February 10

State House Notebook: Filling the gaps in the Republican attack on Michaud’s farm bill vote

Also: Gov. Paul LePage and Sen. Troy Jackson tangle again.

By Steve Mistler smistler@pressherald.com
Staff Writer

The Republican Governors Association and the Maine Republican Party last week issued a pair of scathing news statements and a fundraising appeal criticizing U.S. Rep. Mike Michaud, a Democratic gubernatorial candidate, for his recent vote supporting the federal farm bill.

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U.S. Rep. Mike Michaud

2013 File Photo / The Associated Press / Clarke Canfield

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In particular, the Republican governors and the Maine party focus on a provision in the 956-page bill that includes a fee increase on home heating oil.

“Does Maine really need a governor who thinks you don’t pay enough to heat your home, or who doesn’t think about the tens of thousands of elderly and low-income Mainers struggling to get by this winter?” read a release by the Maine Republican Party.

From the Republican governors: “The recent string of polar plunges and extremely cold weather has placed an added burden on many family budgets, especially when it comes to heating their homes. It is shocking that want-to-be governor and liberal Washington, D.C., congressman Mike Michaud would vote to increase the fees on home heating oil at this time. The working families of Maine can least afford to pay for this onerous tax.”

Both releases leave out some key details and context.

For starters, the farm bill provision prohibits oil companies from passing on the two-tenths of 1 cent fee to customers, or in this case, Maine families. The prohibition is on page 938 of the bill. It’s also in the Washington Times story referenced as a source for the Republican governors’ release.

Neither of the Republican releases mentions this nuance, nor another little fact: 162 House Republicans voted for the farm bill and 63 Republicans voted against it, while 103 Democrats opposed the farm bill and 89 voted for it.

In other words, “liberal” Michaud voted for a farm bill that a majority of House Republicans supported and a majority of Democrats opposed.

And then there’s this from BuzzFeed: The Republican Governors Association is running a similar ad in Pennsylvania against Democratic U.S. Rep. Allyson Schwartz, who is challenging Republican Gov. Tom Corbett this year. The problem is that Corbett supports the farm bill and in a Feb. 4 press statement urged its passage.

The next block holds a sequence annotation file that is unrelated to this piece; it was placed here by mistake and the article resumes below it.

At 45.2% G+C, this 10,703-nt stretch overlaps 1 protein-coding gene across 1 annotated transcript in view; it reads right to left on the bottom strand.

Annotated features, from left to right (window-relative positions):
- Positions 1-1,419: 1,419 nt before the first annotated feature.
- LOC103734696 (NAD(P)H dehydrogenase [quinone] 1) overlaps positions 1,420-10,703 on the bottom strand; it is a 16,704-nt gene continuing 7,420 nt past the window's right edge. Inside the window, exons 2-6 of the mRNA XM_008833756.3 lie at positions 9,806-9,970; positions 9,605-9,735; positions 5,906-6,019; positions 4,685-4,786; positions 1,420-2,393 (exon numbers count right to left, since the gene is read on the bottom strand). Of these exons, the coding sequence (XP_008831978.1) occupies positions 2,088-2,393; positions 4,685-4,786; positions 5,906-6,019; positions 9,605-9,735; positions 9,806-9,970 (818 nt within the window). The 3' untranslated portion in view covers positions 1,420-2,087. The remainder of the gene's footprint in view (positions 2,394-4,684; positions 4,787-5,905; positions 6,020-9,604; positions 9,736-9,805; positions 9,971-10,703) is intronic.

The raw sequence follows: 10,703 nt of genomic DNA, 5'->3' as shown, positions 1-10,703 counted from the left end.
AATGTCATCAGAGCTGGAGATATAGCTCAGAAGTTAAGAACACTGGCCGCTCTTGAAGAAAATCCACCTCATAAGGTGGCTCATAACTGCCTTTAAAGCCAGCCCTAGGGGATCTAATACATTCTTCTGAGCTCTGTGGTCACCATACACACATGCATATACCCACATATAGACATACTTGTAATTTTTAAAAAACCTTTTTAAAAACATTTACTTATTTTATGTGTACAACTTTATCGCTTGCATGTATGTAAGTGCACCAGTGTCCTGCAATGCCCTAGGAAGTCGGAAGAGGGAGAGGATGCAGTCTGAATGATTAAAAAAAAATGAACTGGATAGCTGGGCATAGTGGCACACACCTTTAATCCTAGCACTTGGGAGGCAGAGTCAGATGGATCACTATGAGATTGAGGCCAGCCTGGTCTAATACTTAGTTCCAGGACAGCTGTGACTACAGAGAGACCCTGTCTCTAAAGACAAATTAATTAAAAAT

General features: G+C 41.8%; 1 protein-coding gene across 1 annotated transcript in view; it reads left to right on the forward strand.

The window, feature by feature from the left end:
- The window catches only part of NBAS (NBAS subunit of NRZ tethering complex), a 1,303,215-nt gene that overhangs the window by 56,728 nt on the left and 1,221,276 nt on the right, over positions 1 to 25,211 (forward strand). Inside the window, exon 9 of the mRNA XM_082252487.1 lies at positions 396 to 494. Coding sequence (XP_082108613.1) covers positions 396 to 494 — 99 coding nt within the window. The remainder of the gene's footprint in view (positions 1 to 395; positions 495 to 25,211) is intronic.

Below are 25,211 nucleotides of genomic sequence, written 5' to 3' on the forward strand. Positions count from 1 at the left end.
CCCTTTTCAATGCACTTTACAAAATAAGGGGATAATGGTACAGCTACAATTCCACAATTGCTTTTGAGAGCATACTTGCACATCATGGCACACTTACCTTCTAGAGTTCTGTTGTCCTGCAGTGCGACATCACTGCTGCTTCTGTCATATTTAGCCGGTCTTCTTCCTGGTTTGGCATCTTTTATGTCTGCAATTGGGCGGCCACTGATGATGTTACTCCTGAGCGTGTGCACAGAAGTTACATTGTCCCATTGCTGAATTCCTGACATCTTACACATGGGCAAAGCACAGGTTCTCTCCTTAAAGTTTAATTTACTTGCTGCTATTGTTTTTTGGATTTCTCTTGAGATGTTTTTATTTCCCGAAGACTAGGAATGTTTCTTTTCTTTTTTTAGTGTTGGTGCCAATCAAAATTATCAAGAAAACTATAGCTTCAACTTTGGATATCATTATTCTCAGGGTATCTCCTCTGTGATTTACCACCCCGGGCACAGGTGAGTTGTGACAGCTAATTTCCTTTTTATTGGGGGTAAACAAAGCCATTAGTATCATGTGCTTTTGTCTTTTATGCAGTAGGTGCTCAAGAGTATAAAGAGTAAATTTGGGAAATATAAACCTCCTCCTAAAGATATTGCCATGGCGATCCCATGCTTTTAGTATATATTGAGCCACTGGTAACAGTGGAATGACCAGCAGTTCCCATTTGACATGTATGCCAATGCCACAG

Now, back to that fee and the bill provision that says it can’t be passed on to customers: Matthew Gagnon, a Mainer who works for the Republican Governors Association, tweeted last week that the fee pass-on prohibition was unenforceable and designed to give cover for lawmakers who voted for it. That defense is backed by the Heritage Foundation.

That may be true. So how much of a hit could oil companies deliver to their customers? According to the U.S. Energy Information Administration, the average Maine home uses between 800 and 900 gallons of heating oil a year. Multiplying the higher estimate of 900 gallons by two-tenths of 1 cent shows a Mainer’s average annual oil bill would increase by $1.80.

The fee funds the National Oilheat Research Alliance, which is supposed to research and develop energy-efficient heating equipment. NORA, as it’s called, was authorized in 2000 under Democratic President Bill Clinton and reauthorized under Republican President George W. Bush.

There’s some debate over whether NORA has fulfilled its mission. In 2010, the U.S. Government Accountability Office said NORA needed more oversight. The reason: In 2008, NORA and its state affiliates spent 50 percent of the $318.5 million subsidy on “consumer education,” while spending much less, about 8 percent, on the research and development that’s central to its mission.

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